Given the potential for there to be three operators between Chicago and St. Louis, station conflicts will arise. At the north end, Union Station is an overcrowded mess. Meanwhile at the other end, Amtrak has partial ownership of Gateway Station (the city of St. Louis is the other owner). Eight years ago when the Missouri legislature was pondering handing its trains over to Herzog, Amtrak threatened to keep Missouri-based trains out of Kansas City Union Station and a temporary St. Louis trailer, and it would have refused to recognize the MO trains as connections to Amtrak trains (go down to the eighth posting [the author was Gene Poon]). Eventually, the Show Me State caved, and all seems to be well between the state and Amtrak now.
Until Florida Governor Rick Scott scuttled his state’s HSR project over two months ago, Amtrak and SNCF were on the same team bidding to operate the route. Now that FL is out of the high speed sweepstakes, all bets are off concerning the two carriers’ cooperation. So, it would not surprise me if upon operation of the two proposed Chicago-St. Louis Express routes, Amtrak decided to keep SNCF and the third operator out of Chicago Union and St. Louis Gateway Stations. When it comes to the Windy City, that would not be such a big deal because 1) SNCF has already proposed O'Hare Airport as a stop and 2) there are other options for intercity service. Even though those are my preference for other operators, a joint MWHSR/Siemens study has proposed its own alternatives for HSR stations in that city which are infinitely better than what MWHSR proposed early last year. In St. Louis, the French operator has already stated a preference for that city's Union Station. Not only can STLUS host SNCF routes, but it can host the other Chicago Express route and a future St. Louis-Kansas City Express route. While it would take some work, restoring the facility for train use should be no problem at all.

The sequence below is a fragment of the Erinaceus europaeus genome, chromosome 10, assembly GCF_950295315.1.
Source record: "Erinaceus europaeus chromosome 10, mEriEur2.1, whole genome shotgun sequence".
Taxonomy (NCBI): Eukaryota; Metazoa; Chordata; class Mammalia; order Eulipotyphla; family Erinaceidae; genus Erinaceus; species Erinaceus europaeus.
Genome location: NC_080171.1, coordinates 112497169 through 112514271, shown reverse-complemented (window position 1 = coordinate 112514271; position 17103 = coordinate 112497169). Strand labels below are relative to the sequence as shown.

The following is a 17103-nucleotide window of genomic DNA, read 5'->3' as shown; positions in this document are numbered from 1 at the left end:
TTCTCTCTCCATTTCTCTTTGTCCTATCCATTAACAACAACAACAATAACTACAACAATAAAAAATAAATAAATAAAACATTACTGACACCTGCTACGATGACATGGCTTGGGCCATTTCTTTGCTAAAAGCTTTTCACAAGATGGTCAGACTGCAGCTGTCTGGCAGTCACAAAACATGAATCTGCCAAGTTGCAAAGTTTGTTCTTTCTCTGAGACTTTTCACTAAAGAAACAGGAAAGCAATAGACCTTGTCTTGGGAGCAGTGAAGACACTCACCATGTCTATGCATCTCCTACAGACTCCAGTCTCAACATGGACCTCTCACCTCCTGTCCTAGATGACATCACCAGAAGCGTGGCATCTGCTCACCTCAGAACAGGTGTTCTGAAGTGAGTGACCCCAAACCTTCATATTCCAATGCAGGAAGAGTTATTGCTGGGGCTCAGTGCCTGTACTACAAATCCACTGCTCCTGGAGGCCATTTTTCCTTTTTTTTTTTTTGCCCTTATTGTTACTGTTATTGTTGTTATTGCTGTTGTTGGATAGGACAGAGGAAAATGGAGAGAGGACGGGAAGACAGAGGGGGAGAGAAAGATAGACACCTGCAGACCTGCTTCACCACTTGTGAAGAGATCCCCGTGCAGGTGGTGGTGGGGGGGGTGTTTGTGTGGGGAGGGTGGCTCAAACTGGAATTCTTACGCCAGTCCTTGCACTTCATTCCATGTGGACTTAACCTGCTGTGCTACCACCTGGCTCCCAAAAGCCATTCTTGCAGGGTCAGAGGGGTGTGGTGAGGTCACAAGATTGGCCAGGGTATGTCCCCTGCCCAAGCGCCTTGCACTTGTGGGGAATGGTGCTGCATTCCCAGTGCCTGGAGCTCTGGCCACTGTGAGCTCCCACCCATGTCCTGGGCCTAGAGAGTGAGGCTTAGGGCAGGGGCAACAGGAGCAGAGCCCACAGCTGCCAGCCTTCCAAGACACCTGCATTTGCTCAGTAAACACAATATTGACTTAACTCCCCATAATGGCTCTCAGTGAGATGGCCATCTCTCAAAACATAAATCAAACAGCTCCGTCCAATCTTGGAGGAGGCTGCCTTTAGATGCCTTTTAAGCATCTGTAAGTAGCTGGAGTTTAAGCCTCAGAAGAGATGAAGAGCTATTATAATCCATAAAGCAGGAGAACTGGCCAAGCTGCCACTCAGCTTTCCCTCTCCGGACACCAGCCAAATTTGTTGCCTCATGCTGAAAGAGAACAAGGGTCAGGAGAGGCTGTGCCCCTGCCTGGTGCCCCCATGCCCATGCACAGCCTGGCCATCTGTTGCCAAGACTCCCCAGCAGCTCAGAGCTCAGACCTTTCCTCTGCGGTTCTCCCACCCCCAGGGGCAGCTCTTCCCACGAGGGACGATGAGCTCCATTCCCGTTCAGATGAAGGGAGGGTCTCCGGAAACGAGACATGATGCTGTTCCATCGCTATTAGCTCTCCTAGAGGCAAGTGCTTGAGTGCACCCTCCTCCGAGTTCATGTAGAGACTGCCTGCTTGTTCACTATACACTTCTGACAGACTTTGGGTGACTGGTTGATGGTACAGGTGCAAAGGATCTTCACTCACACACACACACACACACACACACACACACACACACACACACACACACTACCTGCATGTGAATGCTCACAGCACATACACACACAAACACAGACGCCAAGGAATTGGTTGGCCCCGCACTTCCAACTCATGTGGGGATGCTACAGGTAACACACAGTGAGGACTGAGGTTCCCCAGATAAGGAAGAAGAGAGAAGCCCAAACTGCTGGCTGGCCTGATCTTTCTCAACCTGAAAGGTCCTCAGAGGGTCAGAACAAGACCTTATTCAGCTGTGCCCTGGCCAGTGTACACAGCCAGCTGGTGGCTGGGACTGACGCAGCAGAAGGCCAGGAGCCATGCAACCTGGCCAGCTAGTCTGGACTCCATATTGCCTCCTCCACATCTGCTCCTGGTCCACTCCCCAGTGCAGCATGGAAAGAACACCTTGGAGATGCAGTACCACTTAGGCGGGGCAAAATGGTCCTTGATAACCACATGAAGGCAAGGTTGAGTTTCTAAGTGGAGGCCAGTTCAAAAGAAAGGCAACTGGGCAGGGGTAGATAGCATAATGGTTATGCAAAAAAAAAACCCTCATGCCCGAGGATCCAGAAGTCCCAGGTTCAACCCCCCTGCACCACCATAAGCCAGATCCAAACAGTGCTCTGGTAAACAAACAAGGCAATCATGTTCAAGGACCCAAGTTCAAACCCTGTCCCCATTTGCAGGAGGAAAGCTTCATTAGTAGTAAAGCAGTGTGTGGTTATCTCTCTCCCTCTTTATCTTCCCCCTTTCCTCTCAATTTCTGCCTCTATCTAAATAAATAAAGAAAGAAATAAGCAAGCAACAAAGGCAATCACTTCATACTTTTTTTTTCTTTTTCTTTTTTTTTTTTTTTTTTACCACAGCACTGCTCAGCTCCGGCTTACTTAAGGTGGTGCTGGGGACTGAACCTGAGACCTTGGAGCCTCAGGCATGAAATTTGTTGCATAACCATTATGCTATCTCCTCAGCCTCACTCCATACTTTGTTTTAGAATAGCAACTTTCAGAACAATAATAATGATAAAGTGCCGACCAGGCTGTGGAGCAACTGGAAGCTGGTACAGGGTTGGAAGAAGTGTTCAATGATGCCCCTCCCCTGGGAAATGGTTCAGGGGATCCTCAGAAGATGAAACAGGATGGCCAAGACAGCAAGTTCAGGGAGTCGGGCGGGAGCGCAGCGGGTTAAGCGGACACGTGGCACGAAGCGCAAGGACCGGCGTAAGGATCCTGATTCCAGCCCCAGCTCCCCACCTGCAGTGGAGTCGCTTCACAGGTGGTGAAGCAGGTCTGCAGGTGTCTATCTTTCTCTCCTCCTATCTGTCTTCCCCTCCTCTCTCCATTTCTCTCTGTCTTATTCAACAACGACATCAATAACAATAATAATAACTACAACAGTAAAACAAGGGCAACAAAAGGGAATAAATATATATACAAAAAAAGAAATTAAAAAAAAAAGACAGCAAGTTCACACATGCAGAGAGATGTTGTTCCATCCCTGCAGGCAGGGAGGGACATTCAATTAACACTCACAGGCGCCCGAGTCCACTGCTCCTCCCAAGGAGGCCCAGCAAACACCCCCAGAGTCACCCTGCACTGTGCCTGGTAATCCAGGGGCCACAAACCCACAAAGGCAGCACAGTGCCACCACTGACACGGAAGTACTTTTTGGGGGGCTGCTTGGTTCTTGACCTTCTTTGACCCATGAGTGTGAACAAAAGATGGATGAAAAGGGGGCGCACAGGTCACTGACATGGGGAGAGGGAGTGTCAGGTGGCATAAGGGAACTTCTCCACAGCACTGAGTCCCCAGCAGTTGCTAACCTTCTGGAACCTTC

Meanwhile out in the Pacific Northwest, there's the possibility that Oregon could reroute the Cascades off of the Union Pacific route and onto the Oregon Electric route between Portland and Eugene or that another operator could use the latter line and compete against the Cascades. The real sticking point would be Portland Union Station. Fortunately, that city owns the facility so it controls who can use Union Station.